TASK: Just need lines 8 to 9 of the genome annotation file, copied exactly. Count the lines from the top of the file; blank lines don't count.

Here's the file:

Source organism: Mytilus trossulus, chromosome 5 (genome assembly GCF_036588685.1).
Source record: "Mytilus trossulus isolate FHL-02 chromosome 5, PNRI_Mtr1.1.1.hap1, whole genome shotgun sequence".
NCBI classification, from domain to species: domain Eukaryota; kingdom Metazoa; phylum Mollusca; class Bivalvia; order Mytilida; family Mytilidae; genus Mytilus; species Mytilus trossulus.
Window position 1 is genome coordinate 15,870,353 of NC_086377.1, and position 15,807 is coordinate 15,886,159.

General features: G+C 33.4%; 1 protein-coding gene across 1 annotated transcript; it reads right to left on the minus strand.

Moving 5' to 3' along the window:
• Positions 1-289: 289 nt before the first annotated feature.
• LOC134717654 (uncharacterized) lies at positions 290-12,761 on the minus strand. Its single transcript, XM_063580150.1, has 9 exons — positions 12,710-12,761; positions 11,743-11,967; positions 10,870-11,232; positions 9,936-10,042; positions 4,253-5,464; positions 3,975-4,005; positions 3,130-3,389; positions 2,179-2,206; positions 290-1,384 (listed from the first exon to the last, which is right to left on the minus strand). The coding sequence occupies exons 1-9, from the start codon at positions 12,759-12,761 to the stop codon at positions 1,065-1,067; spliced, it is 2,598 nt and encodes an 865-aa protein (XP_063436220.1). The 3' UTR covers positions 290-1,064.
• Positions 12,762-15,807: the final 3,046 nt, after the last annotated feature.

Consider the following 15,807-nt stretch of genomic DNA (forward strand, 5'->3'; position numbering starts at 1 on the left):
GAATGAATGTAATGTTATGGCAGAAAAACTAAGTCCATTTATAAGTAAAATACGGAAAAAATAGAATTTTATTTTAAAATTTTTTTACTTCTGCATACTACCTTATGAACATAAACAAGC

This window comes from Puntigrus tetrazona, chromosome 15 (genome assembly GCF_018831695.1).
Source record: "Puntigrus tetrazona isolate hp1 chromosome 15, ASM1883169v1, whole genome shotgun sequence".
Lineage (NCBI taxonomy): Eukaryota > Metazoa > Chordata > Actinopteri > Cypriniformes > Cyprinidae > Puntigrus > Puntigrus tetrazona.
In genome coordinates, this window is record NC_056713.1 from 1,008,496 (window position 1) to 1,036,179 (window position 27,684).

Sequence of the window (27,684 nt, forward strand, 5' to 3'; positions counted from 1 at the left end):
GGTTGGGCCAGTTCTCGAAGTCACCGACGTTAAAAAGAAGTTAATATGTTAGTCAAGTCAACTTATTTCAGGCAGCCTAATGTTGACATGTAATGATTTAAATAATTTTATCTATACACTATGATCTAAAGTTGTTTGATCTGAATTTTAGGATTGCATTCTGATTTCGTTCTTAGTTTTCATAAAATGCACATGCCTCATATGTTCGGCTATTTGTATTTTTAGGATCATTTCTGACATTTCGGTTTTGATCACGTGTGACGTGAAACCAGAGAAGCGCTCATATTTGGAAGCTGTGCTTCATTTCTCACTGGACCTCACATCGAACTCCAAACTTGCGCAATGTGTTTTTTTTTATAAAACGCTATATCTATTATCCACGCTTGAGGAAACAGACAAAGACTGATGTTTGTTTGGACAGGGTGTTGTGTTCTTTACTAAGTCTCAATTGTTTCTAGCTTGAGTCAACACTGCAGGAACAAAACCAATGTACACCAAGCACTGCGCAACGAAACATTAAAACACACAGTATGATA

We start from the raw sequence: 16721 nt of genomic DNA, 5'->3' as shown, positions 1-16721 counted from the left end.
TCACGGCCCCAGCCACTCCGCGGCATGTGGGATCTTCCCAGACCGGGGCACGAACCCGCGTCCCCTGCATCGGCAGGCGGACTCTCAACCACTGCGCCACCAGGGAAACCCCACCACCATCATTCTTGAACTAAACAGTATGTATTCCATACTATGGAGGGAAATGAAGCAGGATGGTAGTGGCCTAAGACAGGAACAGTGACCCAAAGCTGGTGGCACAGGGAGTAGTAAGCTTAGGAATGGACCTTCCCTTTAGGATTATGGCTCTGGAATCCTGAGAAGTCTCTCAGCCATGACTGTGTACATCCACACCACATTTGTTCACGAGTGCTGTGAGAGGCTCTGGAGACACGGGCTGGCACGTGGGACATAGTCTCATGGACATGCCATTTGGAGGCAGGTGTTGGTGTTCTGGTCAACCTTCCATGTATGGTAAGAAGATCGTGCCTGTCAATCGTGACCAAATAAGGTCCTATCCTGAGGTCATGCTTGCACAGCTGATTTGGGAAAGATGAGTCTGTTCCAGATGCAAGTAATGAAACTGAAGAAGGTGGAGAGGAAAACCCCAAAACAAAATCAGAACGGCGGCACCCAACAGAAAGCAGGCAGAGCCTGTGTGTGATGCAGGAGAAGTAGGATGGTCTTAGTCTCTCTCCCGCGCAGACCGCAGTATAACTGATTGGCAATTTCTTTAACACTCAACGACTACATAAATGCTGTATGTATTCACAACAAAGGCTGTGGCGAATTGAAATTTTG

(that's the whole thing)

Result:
• LOC134717654 (uncharacterized) lies at positions 290-12,761 on the minus strand. Its single transcript, XM_063580150.1, has 9 exons — positions 12,710-12,761; positions 11,743-11,967; positions 10,870-11,232; positions 9,936-10,042; positions 4,253-5,464; positions 3,975-4,005; positions 3,130-3,389; positions 2,179-2,206; positions 290-1,384 (listed from the first exon to the last, which is right to left on the minus strand). The coding sequence occupies exons 1-9, from the start codon at positions 12,759-12,761 to the stop codon at positions 1,065-1,067; spliced, it is 2,598 nt and encodes an 865-aa protein (XP_063436220.1). The 3' UTR covers positions 290-1,064.
• Positions 12,762-15,807: the final 3,046 nt, after the last annotated feature.